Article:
Starting a Limited Liability Company
A limited liability company is valuable for the protections and simplicity it offers its owners. It is a flexible form of ownership that can also be useful for tax planning.
A limited liability company (LLC) is a hybrid entity that combines the tax flow-through aspects of a partnership with the liability protection of a corporation or a limited partnership. However, unlike limited partners in a limited partnership, who lose their limited liability status if they attempt to manage the business, a member of an LLC is not prohibited from managing the business.
The LLC entity form is available in all 50 states and the District of Columbia. However, the laws among the various states differ somewhat in their treatment of an LLC. As a result, transactions outside the state of formation by the LLC may be treated differently from transactions within the state of formation.
For federal tax purposes, an LLC is treated and taxed, by default, as a sole proprietorship if there is only one member. It is treated and taxed, by default, as a partnership if there is more than one member. Businesses can elect to be treated as a corporation by filing Form 8832, Entity Classification Election. Older LLCs will be presumed to continue the federal tax status they had on January 1, 1997.
Forming an LLC
To form an LLC, articles of organization must be filed with the secretary of state's office. The articles of organization contain information about the LLC, such as its name, address, purpose, who organized it, who the registered agent is, etc. The operating agreement is similar to a partnership agreement. Its purpose is to guide the conduct of the business. If the operating agreement is not required to be filed with the articles of organization, it can generally be in written or oral form. As a precautionary measure, the operating agreement should be written to limit future conflicts.
In addition, you must consider whether the company will conduct business across state lines. If so, you may consider forming the LLC out-of-state. You also have the option of qualifying the LLC as a foreign entity with state authorities, registering it to do business within that state's borders. The foreign qualification process requires the filing of some forms and paying some initial and annual state fees and taxes.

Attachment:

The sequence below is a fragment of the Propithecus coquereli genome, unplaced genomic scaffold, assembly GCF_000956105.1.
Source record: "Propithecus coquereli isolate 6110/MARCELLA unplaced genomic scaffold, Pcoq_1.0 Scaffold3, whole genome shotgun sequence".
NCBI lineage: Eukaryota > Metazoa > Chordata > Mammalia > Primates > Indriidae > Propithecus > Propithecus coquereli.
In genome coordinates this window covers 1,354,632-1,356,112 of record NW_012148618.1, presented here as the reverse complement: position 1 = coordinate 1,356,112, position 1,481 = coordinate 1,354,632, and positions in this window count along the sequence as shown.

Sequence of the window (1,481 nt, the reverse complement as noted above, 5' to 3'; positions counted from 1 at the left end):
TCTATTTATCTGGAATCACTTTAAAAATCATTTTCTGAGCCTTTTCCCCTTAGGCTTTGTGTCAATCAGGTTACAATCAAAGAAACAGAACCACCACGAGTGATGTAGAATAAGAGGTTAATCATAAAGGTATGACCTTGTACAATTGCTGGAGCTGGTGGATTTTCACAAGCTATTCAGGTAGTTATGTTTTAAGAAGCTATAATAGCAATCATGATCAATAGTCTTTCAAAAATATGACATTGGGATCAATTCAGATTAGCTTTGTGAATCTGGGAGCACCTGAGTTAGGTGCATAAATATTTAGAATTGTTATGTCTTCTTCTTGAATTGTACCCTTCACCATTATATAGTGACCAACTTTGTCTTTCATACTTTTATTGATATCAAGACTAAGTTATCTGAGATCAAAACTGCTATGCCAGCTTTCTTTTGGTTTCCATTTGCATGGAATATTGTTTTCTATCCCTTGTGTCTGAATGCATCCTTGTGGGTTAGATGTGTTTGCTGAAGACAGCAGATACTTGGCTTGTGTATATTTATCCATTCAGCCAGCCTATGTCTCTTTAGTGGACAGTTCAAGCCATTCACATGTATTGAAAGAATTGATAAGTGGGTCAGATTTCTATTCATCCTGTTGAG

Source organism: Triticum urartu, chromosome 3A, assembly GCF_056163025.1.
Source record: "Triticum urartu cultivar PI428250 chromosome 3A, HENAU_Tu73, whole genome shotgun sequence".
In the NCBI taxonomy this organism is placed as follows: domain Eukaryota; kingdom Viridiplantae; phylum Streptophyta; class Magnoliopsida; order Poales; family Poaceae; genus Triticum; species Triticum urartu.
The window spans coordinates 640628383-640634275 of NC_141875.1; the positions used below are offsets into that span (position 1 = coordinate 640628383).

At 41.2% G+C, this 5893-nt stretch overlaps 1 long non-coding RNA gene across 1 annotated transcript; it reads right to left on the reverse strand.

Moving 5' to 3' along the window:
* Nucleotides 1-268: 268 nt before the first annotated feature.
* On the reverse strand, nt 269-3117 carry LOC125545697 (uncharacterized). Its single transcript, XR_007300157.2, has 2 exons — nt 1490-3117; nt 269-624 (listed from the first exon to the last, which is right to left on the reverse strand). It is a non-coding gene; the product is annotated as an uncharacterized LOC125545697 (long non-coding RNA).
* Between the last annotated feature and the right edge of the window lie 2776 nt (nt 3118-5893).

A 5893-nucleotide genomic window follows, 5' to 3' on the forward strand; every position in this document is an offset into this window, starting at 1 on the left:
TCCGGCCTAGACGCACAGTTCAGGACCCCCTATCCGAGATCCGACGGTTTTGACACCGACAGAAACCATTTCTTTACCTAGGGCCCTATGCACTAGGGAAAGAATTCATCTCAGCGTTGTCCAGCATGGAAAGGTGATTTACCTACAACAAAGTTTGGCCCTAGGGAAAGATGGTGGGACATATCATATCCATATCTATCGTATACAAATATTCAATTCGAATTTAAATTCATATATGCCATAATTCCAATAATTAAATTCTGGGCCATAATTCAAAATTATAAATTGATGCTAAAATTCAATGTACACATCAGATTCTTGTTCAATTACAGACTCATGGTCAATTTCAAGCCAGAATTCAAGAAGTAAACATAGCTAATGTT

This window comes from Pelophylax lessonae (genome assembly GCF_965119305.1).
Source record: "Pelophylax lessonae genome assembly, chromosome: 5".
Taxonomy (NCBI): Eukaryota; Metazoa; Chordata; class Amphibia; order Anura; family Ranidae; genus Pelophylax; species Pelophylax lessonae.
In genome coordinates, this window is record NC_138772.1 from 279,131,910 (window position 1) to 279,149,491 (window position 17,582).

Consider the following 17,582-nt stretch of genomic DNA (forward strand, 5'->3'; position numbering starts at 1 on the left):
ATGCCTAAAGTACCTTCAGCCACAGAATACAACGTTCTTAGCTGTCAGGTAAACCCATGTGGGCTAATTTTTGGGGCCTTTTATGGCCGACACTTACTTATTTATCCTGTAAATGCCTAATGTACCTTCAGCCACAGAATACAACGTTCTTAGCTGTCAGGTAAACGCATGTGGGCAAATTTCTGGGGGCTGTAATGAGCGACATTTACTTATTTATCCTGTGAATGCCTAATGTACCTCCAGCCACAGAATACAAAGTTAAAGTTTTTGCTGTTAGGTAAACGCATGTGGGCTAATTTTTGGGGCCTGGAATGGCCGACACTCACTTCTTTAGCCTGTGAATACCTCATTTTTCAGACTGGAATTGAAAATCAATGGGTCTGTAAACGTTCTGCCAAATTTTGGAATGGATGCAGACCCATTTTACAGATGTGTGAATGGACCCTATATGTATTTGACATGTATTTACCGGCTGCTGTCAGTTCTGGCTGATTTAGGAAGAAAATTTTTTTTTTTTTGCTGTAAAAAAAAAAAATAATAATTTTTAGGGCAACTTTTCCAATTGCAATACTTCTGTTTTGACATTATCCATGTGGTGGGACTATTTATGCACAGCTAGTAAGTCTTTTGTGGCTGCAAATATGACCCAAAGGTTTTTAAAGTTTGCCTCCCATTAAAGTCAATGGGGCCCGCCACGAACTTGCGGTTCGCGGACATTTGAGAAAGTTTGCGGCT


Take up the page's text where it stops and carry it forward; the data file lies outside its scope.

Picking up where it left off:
Advantages of a limited liability company.
- Limited liability: Members are shielded from being personally liable for acts of the LLC and its members.
- Flexible membership: Members can be individuals, partnerships, trusts, or corporations, and there is no limit on the number of members.
- Management: Members can manage the LLC or elect a management group to do so.
- Flow-through treatment: Income, losses, deductions, and tax credits flow through the LLC to the individual members.
Although the limited liability company form generally results in limited liability for its members, lenders usually require some or all members of a limited liability company to personally guarantee business loans.
Disadvantages of a limited liability company. There are very few disadvantages to using an LLC and the advantages can easily outweigh the disadvantages.
- Free transferability of interest: In older LLCs, transferability of interest was usually restricted to enable the LLC to be treated as a partnership.
- Cost: An LLC usually costs more to form and maintain than a sole proprietorship or a general partnership. States may also charge an initial formation fee and an annual fee; check with your secretary of state's office.
Limited liability company tax issues. A multiple-member LLC is treated as a partnership for federal tax purposes, unless an election is made to be taxed as a corporation. Because the individual members are treated as partners, they may be subject to self-employment taxes.
If the business hires employees, a Federal Employer Identification Number will need to be obtained and payroll taxes will have to be paid. The Federal Employer Identification Number can be obtained by filing a Form SS-4, Application for Employer Identification Number.
Forming a Limited Liability Partnership
Limited liability partnerships are similar to limited liability companies in terms of the tax advantages, but they differ in that limited liability partnerships are normally available only to select professions, such as doctors or lawyers. For more information on LLPs, see limited liability partnerships.